Breed: St. Bernard

Minor concerns: OCD, diabetes, heart conditions, cardiomyopathy, pyotraumatic dermatitis
Occasionally seen: Epilepsy
Note: The Saint Bernard does not tolerate heat well.
Suggested tests: Hip, elbow, cardiac, eye
Avg Size of Female: Height: >25 inches, Weight: 120-200 pounds
Avg Size of Male: Height: >27.5 inches, Weight: 120-200 pounds
Major concerns: CHD, gastric torsion, entropion, ectropion, distichiasis, elbow dysplasia, osteosarcoma
Life Span: 8 – 10 years

Brief History on Saint Bernard Origin

The Saint Bernard is a massive working dog from the western Alps in France, Switzerland and Italy. They were originally bred at the Great and Little St. Bernard Pass for rescue. Initially, the breed was used to help pull carts and watch property, but soon monks began discovering their abilities in the deep snow. They would send out the Saint Bernard to help find and rescue lost travelers, and it soon became notorious for helping save lives. The dogs would locate the lost traveler, lick his face repeatedly to revive him, and then curl up beside him to keep him warm in the freezing snow. This breed had saved over 2000 lives in the three centuries that it was working there. A Saint Bernard named Barry became famous after rescuing a small boy and carrying him to safety in the 1800s. Barry saved over 40 lives before passing away. The Saint Bernard had been called by many different names, however Barry’s incredible story and service caused the dogs to be called Barryhund for a period of time in his honor. The first Saints came to England in 1810, where they were referred to by various names. Later down the line in 1880, the name “Saint Bernard” became official. The Saint Bernard was crossed with the Newfoundland in an attempt to strengthen the breed after many were lost from severe weather conditions, diseases and inbreeding. The result of that crossing was the longhaired variety of Saint Bernard. This new variety of Saint Bernard could not be used for rescue work in the snow, because ice actually clung to the longer coat. Which hindered it in most rescue attempts. In 1888, the Saint Bernard Club of America was organized, however it broke apart and wasn’t reformed until 1898. By 1900, the Saint Bernard had gained plenty of popularity and is one of the most popular giant breeds today.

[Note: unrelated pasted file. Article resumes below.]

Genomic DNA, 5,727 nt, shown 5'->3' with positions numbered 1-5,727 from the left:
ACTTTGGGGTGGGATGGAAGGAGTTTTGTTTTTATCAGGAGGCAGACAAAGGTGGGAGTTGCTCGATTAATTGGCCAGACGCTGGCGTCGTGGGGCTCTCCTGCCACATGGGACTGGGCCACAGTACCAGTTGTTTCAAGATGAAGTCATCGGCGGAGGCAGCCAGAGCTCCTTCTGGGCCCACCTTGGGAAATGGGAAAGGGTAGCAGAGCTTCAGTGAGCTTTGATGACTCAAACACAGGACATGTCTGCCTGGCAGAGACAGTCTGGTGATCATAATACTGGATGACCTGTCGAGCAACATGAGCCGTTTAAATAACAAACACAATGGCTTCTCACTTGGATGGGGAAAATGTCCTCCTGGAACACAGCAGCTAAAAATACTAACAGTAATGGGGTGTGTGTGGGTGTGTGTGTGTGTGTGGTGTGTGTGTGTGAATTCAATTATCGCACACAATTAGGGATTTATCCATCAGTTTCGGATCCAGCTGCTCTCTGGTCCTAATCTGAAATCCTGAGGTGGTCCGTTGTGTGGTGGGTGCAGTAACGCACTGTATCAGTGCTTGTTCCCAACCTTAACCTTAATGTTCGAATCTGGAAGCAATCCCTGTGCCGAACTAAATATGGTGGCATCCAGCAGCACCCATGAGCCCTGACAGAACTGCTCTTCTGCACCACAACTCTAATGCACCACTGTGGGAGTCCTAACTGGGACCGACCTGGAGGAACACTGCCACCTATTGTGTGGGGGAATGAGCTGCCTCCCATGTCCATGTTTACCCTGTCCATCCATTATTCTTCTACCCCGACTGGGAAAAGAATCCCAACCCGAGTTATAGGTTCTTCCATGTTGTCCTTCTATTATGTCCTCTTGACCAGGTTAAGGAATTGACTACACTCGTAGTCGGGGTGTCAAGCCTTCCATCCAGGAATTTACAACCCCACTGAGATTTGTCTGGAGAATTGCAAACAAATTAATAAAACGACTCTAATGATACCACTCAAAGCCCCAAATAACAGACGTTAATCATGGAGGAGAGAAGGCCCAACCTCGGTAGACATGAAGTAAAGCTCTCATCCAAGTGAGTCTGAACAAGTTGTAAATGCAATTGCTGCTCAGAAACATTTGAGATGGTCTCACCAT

Saint Bernard Breed Appearance

This breed is enormous, powerful and resilient, all important traits for working as rescue in harsh conditions. It has a wide, massive head with a proud and understanding expression. It has been known to be able to anticipate avalanches. The Saint Bernard generally has a short, smooth coat that is dense and coarse, or they will have medium-length hair that is straight or wavy. Its coat is colored in orange, mahogany-brindle, red-brindle or white with patches on the body, sometimes featuring a dark colored mask on the face.

Saint Bernard Breed Temperament

Although not extremely playful like some other breeds, it is great with children and makes a wonderful companion. Care should be taken to prevent accidents because of its large size which can sometimes be overpowering, especially around toddlers. This breed is loyal to its family and eager to please.

Saint Bernard Breed Maintenance

This dog will require a weekly brushing, and even more so during the shedding seasons. Bathe when necessary with a mild, non irritating soap, paying extra attention to the eye area. This breed is known to drool excessively, so wiping down the mouth area with a damp cloth regularly is recommended to prevent it from starting to smell. The Saint Bernards exercise requirements can be met with a long, nice walk around the neighborhood. It does best in a home with a large  fenced yard, so that it can go outside to let some energy out and get some fresh air. The breed can live outside in temperate to cold climates, but does not do well in hot temperatures, so please make sure you take extra care in the warmer months of the year. Obedience training is wise for puppies, due to their large adult size and tendency to overpower if not properly trained.